Thursday, July 21, 2005

Triumphalist hubris

I'll have more to say about this in an updated post, but let the following initial comment suffice (Should also say here that I am fortunate to be blessed with close friends of all religious traditions. The "hubris" cited below is reserved for those who think their good luck is due to "God loving them better").

One of the things you encounter in Red-State Conservative/Protestant attitudes about politics is a kind of triumphalist hubris, exemplified by the fact that 9 months later, many people still have their "Bush for President" signs up in their yards, or are sporting "W -- Still the President" bumper stickers. I think this proceeds from a conviction (arrogant, naive, and provincial though it is) that W won because he was supposed to win, by some kind of all-knowing/all-seeing Deity.

One of the problems possibly endemic to a Deistic religion is that it tends to lead people to assume that good or bad things are intended by the Deity to happen. So if someone is poor, it's because the Deity intends that. If someone wins an election, it's because the Deity intends that.

When linked to a sin/punishment/reward model--"if you do bad things, God will punish you; if you do good things, God will reward you"--these attitudes almost inevitably lead toward blaming the victim: if someone is poor, or sick, or disadvantaged, it's because God intends them to be...and God must intend that because they're being punished for doing something bad.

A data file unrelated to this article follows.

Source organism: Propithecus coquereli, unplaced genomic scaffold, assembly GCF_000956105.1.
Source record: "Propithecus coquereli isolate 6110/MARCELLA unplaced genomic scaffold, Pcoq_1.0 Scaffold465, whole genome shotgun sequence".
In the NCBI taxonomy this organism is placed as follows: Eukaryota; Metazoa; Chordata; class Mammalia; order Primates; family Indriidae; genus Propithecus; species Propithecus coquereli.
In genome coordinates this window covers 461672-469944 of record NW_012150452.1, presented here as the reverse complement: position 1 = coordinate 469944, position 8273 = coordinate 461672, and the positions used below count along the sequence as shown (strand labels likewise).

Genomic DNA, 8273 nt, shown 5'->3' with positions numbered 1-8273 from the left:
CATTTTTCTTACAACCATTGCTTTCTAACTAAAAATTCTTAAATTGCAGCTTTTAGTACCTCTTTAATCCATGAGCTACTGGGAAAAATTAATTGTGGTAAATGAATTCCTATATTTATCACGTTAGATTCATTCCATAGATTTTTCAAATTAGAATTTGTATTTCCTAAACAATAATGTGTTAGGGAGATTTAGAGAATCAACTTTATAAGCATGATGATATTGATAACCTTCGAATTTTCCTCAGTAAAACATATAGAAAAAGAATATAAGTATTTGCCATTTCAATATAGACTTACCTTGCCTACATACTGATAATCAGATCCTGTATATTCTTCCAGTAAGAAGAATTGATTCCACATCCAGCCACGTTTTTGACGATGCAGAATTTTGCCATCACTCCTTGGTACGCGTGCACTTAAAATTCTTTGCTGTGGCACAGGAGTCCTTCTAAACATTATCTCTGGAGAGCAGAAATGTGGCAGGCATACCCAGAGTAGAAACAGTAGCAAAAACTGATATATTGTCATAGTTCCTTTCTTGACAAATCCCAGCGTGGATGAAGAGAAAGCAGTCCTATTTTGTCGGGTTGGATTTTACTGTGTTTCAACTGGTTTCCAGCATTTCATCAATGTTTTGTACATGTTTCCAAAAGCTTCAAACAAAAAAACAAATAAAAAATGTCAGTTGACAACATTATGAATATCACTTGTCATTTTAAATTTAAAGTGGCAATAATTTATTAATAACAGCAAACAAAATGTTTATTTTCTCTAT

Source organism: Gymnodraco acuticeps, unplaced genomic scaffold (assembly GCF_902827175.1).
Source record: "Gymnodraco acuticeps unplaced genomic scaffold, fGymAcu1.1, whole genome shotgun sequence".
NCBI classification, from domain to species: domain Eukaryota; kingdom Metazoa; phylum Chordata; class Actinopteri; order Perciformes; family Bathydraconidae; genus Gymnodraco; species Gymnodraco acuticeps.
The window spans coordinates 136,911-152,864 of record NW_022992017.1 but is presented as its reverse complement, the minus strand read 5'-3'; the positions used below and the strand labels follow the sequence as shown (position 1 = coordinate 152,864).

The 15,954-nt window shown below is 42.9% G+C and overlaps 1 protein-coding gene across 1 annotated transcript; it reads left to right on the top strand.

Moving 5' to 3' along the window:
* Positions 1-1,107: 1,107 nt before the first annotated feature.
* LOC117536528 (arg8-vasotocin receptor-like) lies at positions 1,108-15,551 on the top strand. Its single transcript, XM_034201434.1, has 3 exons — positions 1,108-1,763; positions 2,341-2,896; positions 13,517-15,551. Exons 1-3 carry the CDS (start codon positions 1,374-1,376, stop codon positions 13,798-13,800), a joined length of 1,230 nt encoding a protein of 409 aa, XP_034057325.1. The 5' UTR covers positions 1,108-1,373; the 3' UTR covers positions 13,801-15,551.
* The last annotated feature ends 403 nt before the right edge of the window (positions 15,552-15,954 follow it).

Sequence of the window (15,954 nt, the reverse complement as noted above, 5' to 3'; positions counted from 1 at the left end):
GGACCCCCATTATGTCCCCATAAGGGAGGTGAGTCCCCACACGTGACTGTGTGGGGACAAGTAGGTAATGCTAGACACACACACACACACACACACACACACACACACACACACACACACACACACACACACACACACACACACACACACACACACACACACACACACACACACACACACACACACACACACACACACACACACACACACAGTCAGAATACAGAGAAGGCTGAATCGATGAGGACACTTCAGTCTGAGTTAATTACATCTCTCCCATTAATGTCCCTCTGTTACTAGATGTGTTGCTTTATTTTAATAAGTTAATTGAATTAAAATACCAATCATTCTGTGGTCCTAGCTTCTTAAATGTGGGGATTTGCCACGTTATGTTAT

Lots of people are poor, sick, disadvantaged, or lose elections simply because we live in a world that contains suffering, a political system that is massively corrupt, and a society that practices a lot of injustice. Many of those people are poor, or sick, or disadvantaged, or disenfranchised, as a result of the purely human actions of others more fortunate.

What's even more revealing is when this triumphalist hubris is subverted: when someone who thinks of themselves as "good" has something bad happen, the cosmology can't explain it: "I'm a good person; why is God punishing me?" The When Bad Things Happen to Good People syndrome. No one is more arrogant than a fundamentalist (of any religion) who believes "God wants me to do this and is rewarding me for being a Good Person." No one is more disoriented--and potentially more angry and vengeful--than a fundamentalist who is being confronted with irrefutable evidence that God doesn't give s shi*t about him and may not even exist.

Removing God's judgement, rewards, and punishments from the equation puts the responsibility back on the individual: bad actions have bad long-term consequences. Good actions have good (if unforeseen or unseeable) long-term consequences. The universe is a sacred place, and positive or negative actions do have lasting consequences. But that's because all beings are interdependent, not because God is some vengeful, spiteful, favorites-playing Mean Dad.

No comments: